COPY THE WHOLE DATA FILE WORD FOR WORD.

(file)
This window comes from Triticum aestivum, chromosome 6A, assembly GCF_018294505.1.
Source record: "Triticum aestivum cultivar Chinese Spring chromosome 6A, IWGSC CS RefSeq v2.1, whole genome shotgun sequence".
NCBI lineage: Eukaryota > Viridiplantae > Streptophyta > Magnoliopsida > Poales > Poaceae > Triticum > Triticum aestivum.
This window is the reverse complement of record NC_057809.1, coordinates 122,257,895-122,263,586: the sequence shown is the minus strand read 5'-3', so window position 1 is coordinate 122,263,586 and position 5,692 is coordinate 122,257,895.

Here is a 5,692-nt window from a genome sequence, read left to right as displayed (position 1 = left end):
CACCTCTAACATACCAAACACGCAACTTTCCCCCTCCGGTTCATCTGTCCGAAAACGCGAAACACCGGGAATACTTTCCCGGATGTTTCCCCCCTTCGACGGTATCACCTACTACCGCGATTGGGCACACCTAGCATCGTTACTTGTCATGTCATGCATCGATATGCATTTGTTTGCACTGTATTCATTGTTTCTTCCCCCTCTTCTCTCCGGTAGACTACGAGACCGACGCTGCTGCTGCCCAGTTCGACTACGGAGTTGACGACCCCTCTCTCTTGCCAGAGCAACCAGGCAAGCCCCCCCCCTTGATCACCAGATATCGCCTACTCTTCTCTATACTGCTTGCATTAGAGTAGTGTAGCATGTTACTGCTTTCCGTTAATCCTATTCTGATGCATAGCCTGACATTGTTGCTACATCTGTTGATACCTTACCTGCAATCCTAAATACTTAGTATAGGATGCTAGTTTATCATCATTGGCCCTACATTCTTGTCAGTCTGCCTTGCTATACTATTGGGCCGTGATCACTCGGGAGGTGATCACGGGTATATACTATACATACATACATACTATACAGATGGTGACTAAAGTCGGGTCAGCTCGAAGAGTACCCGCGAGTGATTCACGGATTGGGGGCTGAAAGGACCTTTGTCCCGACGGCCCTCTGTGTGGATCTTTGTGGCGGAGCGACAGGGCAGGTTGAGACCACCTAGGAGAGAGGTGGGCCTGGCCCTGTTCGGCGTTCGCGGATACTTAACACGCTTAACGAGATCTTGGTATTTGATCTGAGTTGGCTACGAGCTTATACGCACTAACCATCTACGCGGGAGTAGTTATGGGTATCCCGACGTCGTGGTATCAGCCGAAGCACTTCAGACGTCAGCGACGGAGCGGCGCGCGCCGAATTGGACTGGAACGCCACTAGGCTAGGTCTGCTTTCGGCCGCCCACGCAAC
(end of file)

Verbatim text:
This window comes from Triticum aestivum, chromosome 6A, assembly GCF_018294505.1.
Source record: "Triticum aestivum cultivar Chinese Spring chromosome 6A, IWGSC CS RefSeq v2.1, whole genome shotgun sequence".
NCBI lineage: Eukaryota > Viridiplantae > Streptophyta > Magnoliopsida > Poales > Poaceae > Triticum > Triticum aestivum.
This window is the reverse complement of record NC_057809.1, coordinates 122,257,895-122,263,586: the sequence shown is the minus strand read 5'-3', so window position 1 is coordinate 122,263,586 and position 5,692 is coordinate 122,257,895.

Here is a 5,692-nt window from a genome sequence, read left to right as displayed (position 1 = left end):
CACCTCTAACATACCAAACACGCAACTTTCCCCCTCCGGTTCATCTGTCCGAAAACGCGAAACACCGGGAATACTTTCCCGGATGTTTCCCCCCTTCGACGGTATCACCTACTACCGCGATTGGGCACACCTAGCATCGTTACTTGTCATGTCATGCATCGATATGCATTTGTTTGCACTGTATTCATTGTTTCTTCCCCCTCTTCTCTCCGGTAGACTACGAGACCGACGCTGCTGCTGCCCAGTTCGACTACGGAGTTGACGACCCCTCTCTCTTGCCAGAGCAACCAGGCAAGCCCCCCCCCTTGATCACCAGATATCGCCTACTCTTCTCTATACTGCTTGCATTAGAGTAGTGTAGCATGTTACTGCTTTCCGTTAATCCTATTCTGATGCATAGCCTGACATTGTTGCTACATCTGTTGATACCTTACCTGCAATCCTAAATACTTAGTATAGGATGCTAGTTTATCATCATTGGCCCTACATTCTTGTCAGTCTGCCTTGCTATACTATTGGGCCGTGATCACTCGGGAGGTGATCACGGGTATATACTATACATACATACATACTATACAGATGGTGACTAAAGTCGGGTCAGCTCGAAGAGTACCCGCGAGTGATTCACGGATTGGGGGCTGAAAGGACCTTTGTCCCGACGGCCCTCTGTGTGGATCTTTGTGGCGGAGCGACAGGGCAGGTTGAGACCACCTAGGAGAGAGGTGGGCCTGGCCCTGTTCGGCGTTCGCGGATACTTAACACGCTTAACGAGATCTTGGTATTTGATCTGAGTTGGCTACGAGCTTATACGCACTAACCATCTACGCGGGAGTAGTTATGGGTATCCCGACGTCGTGGTATCAGCCGAAGCACTTCAGACGTCAGCGACGGAGCGGCGCGCGCCGAATTGGACTGGAACGCCACTAGGCTAGGTCTGCTTTCGGCCGCCCACGCAAC